A Jekyll-Hyde mechanism that both protects healthy cells and enables cancer cells could be the basis for new cancer-fighting drugs.
Scientists in the laboratory of Whitehead Member Susan Lindquist have discovered that a certain transcription factor—a protein that binds to specific areas of the genome and acts to switch genes on and off—known to aid in handling stresses also facilitates the survival of cancer cells.
According to the study, which appears online in Cell on Sept. 20, this transcription factor may be the basis for powerful new ways to fight cancer.
The transcription factor is the master regulator of cells' protective “heat-shock” response—a complex and multifaceted defense system that kicks in when an organism is exposed to increased temperature, infection, toxins or other stresses. The heat-shock response is thought to have existed for more than a billion years and is found in organisms from bacteria to fruit flies to humans.
Heat-shock transcription factors turn on genes for helpful “chaperone” proteins that help keep proteins from going bad. If proteins form unhealthy clumps, heat-shock proteins (HSPs) pull them apart. If proteins misfold, HSPs help them refold. If the errant proteins are too far gone, HSPs ship them off to be destroyed.
Postdoctoral associate Chengkai Dai and his colleagues looked at the role of heat-shock factor 1 (HSF1), the master regulator of the heat-shock response, in enabling normal cells to turn into cancer cells.
“This work provides the first direct evidence of an important role for HSF1 in helping cells to undergo a malignant transformation,” says co-author Luke Whitesell, a research scientist in the Lindquist lab.
While the transcription factor does not itself cause the transformation of a normal cell into a cancer cell, it orchestrates a network of core functions in the cancer cells that govern their proliferation, survival, protein synthesis and metabolism.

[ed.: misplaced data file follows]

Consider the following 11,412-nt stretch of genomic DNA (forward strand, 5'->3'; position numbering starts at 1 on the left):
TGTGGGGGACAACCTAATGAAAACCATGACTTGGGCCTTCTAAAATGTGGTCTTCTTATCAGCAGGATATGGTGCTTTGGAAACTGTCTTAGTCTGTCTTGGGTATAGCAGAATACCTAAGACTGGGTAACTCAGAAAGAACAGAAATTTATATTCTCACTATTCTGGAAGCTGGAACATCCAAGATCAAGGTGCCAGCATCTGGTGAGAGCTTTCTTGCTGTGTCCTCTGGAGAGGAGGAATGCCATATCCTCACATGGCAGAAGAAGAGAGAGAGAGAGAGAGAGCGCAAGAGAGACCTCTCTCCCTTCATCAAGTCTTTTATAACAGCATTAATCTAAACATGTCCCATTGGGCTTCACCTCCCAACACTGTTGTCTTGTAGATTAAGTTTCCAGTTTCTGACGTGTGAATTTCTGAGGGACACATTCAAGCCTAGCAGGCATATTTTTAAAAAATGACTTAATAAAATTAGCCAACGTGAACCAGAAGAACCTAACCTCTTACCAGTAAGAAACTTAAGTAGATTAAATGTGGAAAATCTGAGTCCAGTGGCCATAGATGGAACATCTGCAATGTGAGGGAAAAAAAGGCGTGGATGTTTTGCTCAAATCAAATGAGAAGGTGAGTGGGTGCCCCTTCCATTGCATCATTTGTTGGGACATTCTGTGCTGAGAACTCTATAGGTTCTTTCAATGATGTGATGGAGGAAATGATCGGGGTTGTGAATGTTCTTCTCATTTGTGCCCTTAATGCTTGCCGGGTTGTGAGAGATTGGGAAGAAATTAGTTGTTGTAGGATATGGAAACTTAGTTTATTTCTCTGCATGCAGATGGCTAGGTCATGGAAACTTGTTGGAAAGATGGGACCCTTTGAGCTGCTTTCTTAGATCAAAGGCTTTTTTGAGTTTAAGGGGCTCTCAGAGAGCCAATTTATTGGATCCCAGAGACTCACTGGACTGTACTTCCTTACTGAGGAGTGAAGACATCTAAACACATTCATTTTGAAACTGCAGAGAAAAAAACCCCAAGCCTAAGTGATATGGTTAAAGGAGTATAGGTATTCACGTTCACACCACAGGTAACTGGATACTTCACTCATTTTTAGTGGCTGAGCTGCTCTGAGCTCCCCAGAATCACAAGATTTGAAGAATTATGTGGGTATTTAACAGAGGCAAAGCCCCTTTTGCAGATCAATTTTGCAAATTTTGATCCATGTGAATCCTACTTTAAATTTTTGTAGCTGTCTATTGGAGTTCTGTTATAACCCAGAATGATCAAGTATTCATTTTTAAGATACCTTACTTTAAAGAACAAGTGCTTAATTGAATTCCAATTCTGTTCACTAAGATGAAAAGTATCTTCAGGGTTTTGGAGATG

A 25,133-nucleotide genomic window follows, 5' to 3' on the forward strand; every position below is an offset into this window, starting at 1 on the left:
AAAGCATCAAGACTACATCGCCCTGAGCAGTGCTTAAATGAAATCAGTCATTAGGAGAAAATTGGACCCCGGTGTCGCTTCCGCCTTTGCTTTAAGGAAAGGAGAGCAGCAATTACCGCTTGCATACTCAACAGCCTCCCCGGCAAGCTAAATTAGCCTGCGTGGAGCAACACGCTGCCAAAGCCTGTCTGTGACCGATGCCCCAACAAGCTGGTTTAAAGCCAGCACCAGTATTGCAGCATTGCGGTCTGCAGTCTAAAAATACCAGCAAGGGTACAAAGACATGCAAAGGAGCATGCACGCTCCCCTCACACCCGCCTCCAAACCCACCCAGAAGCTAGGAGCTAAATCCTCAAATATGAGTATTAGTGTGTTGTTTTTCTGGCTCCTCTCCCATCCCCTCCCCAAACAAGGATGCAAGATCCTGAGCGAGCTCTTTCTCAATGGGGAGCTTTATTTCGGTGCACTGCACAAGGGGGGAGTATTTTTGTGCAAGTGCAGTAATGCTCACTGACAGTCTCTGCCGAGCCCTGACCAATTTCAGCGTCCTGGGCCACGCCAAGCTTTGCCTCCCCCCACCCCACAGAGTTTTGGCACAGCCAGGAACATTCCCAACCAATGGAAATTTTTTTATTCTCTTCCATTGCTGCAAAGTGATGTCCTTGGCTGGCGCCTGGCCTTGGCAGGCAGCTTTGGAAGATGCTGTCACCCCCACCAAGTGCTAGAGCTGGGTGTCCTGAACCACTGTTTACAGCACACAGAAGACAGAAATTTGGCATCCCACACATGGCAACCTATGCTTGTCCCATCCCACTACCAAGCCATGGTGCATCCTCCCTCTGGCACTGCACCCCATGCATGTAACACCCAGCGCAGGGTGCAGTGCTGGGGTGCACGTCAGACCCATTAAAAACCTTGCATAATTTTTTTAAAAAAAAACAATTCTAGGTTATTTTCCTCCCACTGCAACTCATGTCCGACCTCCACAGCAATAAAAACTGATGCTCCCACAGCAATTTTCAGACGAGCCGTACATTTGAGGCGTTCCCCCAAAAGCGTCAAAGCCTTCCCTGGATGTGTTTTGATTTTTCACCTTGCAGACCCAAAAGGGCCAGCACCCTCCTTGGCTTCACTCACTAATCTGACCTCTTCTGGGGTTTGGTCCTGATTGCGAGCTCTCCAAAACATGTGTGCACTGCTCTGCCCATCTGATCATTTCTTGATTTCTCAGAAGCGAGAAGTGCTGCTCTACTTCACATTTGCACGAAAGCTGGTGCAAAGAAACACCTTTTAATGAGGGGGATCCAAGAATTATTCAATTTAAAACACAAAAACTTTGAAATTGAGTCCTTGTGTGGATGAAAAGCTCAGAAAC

In mice, an HSF1 deficiency drastically limited tumor formation induced by either a chemical carcinogen or a cancer-causing genetic mutation.
Using cells from a variety of human tumors, Dai showed that depriving the cancer cells of HSF1 strongly suppressed their ability to grow and survive. “We propose that HSF1 could provide a uniquely effective target for the discovery of broadly active anticancer agents,” says Lindquist.
It's increasingly apparent, Whitesell comments, that many biological mechanisms can play dual roles—sometimes beneficial, sometimes not.
“It makes perfect sense to us that HSF1 plays this dual role,” Dai says. “It has been shown that HSF1 is involved in protecting against neurodegeneration, in which brain cells die slowly over time. In cancer, the opposite is true: cancer cells don't die. Ironically, cancer cells hijack and exploit this evolutionarily conserved self-protective function of HSF1.”
In fact, he says, cancer cells appear much more sensitive than normal cells to the loss of HSF1 function.
“It will be interesting to see how the insights gained from studies such as this one can be applied to develop useful therapeutics,” Whitesell says. The next step is to look for existing compounds that induce or inhibit the heat-shock response in cells. The challenge will be to manipulate the target for therapeutic advantage without tipping the scales too much or in the wrong places.